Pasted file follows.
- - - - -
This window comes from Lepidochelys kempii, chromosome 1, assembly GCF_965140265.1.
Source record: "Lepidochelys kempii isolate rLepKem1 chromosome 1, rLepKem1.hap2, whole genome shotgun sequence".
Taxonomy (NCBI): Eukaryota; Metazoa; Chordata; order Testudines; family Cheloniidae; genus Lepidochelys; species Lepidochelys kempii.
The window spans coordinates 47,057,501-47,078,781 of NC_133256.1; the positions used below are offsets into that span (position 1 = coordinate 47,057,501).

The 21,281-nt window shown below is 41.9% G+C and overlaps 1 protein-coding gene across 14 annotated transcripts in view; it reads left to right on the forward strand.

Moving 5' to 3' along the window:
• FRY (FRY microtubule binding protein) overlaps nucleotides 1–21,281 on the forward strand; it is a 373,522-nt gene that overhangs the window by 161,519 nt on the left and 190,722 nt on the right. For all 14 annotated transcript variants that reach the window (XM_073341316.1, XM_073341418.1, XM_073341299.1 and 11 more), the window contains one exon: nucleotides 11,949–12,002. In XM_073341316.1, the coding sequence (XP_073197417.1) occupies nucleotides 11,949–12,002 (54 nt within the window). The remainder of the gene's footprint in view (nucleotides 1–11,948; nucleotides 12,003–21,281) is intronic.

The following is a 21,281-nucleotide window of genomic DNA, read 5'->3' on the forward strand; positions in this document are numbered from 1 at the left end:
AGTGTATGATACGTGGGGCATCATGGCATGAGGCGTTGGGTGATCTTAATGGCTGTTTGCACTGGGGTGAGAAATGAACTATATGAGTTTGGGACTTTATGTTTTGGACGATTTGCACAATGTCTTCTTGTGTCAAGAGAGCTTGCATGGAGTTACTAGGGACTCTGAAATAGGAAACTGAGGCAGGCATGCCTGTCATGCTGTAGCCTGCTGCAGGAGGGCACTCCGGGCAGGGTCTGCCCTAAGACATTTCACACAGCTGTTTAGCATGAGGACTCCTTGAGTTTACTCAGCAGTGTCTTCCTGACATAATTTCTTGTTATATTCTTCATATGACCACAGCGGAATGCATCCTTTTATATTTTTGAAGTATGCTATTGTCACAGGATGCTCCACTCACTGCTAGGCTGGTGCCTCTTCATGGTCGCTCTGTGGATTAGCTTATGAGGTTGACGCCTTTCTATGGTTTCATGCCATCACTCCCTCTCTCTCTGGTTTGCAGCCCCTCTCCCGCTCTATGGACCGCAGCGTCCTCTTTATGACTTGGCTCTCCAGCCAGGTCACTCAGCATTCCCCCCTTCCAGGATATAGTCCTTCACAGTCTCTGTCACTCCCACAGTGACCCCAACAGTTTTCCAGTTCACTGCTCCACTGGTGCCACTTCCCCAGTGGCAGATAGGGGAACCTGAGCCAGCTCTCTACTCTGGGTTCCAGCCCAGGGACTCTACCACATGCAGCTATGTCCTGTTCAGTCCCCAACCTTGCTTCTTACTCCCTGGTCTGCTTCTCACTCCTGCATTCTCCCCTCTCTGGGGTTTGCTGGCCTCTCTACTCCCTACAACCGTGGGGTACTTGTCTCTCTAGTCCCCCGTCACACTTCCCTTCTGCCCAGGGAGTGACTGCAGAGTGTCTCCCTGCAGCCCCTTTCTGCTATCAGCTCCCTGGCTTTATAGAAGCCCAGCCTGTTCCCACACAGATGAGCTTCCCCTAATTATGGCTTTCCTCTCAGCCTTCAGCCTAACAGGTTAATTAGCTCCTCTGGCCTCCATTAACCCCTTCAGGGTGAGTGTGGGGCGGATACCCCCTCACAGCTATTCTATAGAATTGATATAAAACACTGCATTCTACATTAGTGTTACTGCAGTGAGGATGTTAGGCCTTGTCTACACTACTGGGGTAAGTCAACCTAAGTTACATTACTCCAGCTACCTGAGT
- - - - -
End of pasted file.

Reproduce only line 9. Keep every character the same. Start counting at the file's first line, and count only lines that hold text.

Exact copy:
AGTGTATGATACGTGGGGCATCATGGCATGAGGCGTTGGGTGATCTTAATGGCTGTTTGCACTGGGGTGAGAAATGAACTATATGAGTTTGGGACTTTATGTTTTGGACGATTTGCACAATGTCTTCTTGTGTCAAGAGAGCTTGCATGGAGTTACTAGGGACTCTGAAATAGGAAACTGAGGCAGGCATGCCTGTCATGCTGTAGCCTGCTGCAGGAGGGCACTCCGGGCAGGGTCTGCCCTAAGACATTTCACACAGCTGTTTAGCATGAGGACTCCTTGAGTTTACTCAGCAGTGTCTTCCTGACATAATTTCTTGTTATATTCTTCATATGACCACAGCGGAATGCATCCTTTTATATTTTTGAAGTATGCTATTGTCACAGGATGCTCCACTCACTGCTAGGCTGGTGCCTCTTCATGGTCGCTCTGTGGATTAGCTTATGAGGTTGACGCCTTTCTATGGTTTCATGCCATCACTCCCTCTCTCTCTGGTTTGCAGCCCCTCTCCCGCTCTATGGACCGCAGCGTCCTCTTTATGACTTGGCTCTCCAGCCAGGTCACTCAGCATTCCCCCCTTCCAGGATATAGTCCTTCACAGTCTCTGTCACTCCCACAGTGACCCCAACAGTTTTCCAGTTCACTGCTCCACTGGTGCCACTTCCCCAGTGGCAGATAGGGGAACCTGAGCCAGCTCTCTACTCTGGGTTCCAGCCCAGGGACTCTACCACATGCAGCTATGTCCTGTTCAGTCCCCAACCTTGCTTCTTACTCCCTGGTCTGCTTCTCACTCCTGCATTCTCCCCTCTCTGGGGTTTGCTGGCCTCTCTACTCCCTACAACCGTGGGGTACTTGTCTCTCTAGTCCCCCGTCACACTTCCCTTCTGCCCAGGGAGTGACTGCAGAGTGTCTCCCTGCAGCCCCTTTCTGCTATCAGCTCCCTGGCTTTATAGAAGCCCAGCCTGTTCCCACACAGATGAGCTTCCCCTAATTATGGCTTTCCTCTCAGCCTTCAGCCTAACAGGTTAATTAGCTCCTCTGGCCTCCATTAACCCCTTCAGGGTGAGTGTGGGGCGGATACCCCCTCACAGCTATTCTATAGAATTGATATAAAACACTGCATTCTACATTAGTGTTACTGCAGTGAGGATGTTAGGCCTTGTCTACACTACTGGGGTAAGTCAACCTAAGTTACATTACTCCAGCTACCTGAGT